Photographing slides

So we're going to photograph our slides. We will of course need a camera, with interchangeable lenses, because the standard lens will generally not be suitable. So, in addition, we’ll need a lens, a light source and a support for the slides.


In order to obtain a quality comparable to a specialized scanner, a lens is required, the main qualities of which are the absence of distortion (image deformations), chromatic aberrations (colored fringes) and vignetting (darkening of corners). To avoid all this, it is better that the lens has a fixed focal length: it will not be a zoom. On the other hand, it does not need to have a very large aperture. As for the focal length, it can range from 35 (for an APS-C sensor) to 100 mm. This description corresponds perfectly to that of a “macro” type lens.

Personally, I have remained faithful since the silver period to the same brand, Pentax not to name it, the interest being that it is the only brand, together with Nikon to a lesser extent, to have retained an almost total compatibility of its equipment for about forty years. So I did not have to renew all my equipment to go digital. But I admit that if I had gone from zero to digital, I would have chosen another brand, probably the one I have just quoted…

So, among this pre-historical pre-digital era equipment, I kept a 100 mm f/4 macro bellows lens, with no focus ring, because it is designed to fit on a bellows with a very vintage look. Advantages: it is easy to adjust its tirage (distance between the camera body and the lens mounting plate) on a graduated scale, and it has a precious diaphragm ring that no longer have modern lenses. Disadvantage: its rather long focal length which requires to use a bulky tube for the slide holder.

100 mm lens on bellows

Slide duplicator

Under this name there existed in heroic times an accessory which permitted to re-photograph slides. I was inspired to make mine. Note: I found a similar device not too expensive on Amazon, not long ago, equipped with a tube fitted with a lens and a film holder. The latter was of an entirely correct quality; but the lens, whose purpose was to obtain a shorter tube and therefore less cumbersome, was on the contrary lamentable: distortion, aberrations, everything was there. Return to sender. I still give you the reference page, but I will have warned you.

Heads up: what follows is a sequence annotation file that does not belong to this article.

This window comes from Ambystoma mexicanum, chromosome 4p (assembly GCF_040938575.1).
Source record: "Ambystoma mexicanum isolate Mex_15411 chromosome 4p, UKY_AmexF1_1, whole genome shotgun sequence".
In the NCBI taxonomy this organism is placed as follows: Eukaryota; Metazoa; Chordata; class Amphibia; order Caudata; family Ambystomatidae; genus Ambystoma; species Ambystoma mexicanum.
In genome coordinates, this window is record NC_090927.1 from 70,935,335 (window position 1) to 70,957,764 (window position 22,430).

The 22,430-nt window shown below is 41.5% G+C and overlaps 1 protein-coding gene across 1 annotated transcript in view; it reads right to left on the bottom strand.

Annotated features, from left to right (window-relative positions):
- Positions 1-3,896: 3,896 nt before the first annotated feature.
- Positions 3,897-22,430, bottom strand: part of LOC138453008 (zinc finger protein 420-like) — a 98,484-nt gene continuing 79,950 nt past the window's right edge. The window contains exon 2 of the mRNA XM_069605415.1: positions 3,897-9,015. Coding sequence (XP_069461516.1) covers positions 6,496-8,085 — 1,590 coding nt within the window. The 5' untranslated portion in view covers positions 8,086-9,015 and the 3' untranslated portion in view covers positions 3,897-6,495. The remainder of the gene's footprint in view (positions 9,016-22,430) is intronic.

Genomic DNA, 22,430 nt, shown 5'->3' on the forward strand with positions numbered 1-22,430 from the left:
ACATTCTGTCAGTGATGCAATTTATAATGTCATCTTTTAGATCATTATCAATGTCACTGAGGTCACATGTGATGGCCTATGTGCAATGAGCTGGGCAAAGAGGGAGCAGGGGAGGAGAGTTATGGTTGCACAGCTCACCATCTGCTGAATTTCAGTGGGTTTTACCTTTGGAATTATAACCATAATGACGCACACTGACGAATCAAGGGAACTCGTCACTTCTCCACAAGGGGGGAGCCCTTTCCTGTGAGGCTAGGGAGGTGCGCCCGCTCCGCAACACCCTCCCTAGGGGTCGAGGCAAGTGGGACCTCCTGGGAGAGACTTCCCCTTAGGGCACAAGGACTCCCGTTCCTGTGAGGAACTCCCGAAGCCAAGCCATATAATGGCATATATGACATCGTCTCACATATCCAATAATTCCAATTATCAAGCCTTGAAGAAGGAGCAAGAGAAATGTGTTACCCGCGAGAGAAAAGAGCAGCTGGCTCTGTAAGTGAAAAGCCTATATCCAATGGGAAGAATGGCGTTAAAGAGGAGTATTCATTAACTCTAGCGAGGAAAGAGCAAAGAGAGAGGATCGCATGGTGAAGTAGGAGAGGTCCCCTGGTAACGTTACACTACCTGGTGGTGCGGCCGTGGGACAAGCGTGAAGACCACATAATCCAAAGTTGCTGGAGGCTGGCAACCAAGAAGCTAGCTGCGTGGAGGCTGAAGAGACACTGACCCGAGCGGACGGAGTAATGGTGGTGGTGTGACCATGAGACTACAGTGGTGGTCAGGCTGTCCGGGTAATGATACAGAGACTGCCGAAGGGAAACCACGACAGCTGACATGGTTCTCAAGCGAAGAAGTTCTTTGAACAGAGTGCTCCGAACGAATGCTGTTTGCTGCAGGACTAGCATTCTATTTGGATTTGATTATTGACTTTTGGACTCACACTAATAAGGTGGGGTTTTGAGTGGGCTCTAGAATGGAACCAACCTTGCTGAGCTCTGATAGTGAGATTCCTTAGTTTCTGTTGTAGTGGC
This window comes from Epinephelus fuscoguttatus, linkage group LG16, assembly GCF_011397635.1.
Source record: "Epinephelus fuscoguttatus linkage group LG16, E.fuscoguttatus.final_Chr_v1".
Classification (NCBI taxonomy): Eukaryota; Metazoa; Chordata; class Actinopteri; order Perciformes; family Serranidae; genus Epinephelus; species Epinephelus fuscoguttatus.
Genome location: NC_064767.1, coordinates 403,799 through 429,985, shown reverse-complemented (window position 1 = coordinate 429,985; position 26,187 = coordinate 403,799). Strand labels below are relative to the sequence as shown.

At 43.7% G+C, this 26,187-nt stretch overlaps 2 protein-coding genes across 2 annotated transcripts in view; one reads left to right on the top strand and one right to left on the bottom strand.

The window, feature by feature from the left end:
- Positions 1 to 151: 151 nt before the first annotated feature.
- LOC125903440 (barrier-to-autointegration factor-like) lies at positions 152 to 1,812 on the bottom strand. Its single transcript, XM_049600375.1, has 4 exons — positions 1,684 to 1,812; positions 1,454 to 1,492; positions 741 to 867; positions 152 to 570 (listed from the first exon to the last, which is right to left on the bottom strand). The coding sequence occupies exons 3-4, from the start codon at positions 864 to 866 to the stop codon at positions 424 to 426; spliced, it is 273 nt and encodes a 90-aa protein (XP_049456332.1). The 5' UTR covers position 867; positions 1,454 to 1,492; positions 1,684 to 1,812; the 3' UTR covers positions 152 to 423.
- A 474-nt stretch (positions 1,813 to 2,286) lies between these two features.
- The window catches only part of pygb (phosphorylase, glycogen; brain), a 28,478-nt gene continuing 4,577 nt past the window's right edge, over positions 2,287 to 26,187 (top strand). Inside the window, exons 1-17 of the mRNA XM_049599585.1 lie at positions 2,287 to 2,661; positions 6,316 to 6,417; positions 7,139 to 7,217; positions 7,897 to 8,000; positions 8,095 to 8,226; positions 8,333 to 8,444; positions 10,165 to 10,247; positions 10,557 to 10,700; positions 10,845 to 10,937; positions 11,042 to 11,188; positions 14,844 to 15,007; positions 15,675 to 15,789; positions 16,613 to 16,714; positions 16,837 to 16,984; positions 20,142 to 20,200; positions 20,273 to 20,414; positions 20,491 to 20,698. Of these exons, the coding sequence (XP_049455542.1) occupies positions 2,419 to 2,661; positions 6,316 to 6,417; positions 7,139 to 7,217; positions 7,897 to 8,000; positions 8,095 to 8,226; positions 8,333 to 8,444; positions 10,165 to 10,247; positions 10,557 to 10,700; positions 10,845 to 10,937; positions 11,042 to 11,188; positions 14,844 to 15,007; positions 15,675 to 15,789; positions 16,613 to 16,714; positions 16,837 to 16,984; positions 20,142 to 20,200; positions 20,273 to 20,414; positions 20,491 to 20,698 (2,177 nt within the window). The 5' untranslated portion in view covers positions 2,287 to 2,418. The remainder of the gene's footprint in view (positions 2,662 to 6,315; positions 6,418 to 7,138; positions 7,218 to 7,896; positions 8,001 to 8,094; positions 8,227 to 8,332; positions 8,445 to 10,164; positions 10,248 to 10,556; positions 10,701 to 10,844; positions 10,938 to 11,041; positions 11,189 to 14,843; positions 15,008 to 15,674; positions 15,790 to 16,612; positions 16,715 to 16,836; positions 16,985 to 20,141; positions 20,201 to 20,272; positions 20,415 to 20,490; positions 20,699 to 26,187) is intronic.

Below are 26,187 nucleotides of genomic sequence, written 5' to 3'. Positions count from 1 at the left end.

Constitution of the slide holder

This support consists of four elements:

Exploded view of the slide duplicator

  1. A downspout PVC tube (!)
  2. At one end of the tube, a used filter mount with a diameter suitable for the lens is screwed / glued (Araldite or Uhu Strong and Safe). It is necessary to choose the tube and mounting diameters as close as possible; for me: tube ø 50 for filter ø 52. The possible difference is compensated by a layer of Evergreen polystyrene. The filter itself has been disassembled (unscrewed), being no longer really useful in digital. If you don’t have such a filter, you can purchase screw-in adapter rings available in many diameters.
  3. A join or cuff adapted to the PVC tube diameter, which can slide on the tube to adjust the lens / slide distance and the inclination of the slide. It will be equipped with a position locking screw.
  4. The film holder, made of two PVC or polystyrene plates, depending on availability, and provided with two brass holding springs, but other thin metal, flexible and easy to machine may be suitable: nickel silver, bronze, etc.

The main tube is covered inside with black velvet flocked vinyl adhesive to avoid any parasitic reflection. For the same reason, the inner side of the slide holder is painted in matt black.

You’ll find the dimensional diagram of the slide holder (4) in this PDF document. Note that the length of the PVC tube must be adapted to the focal length of the lens used.

It lacks a strip film holder that would allow me to digitize negatives. Even some reversal films that I had more or less missed development, and that I had for this reason left in strips, proved to be exploitable in digital.

Slide duplicator mounted on camera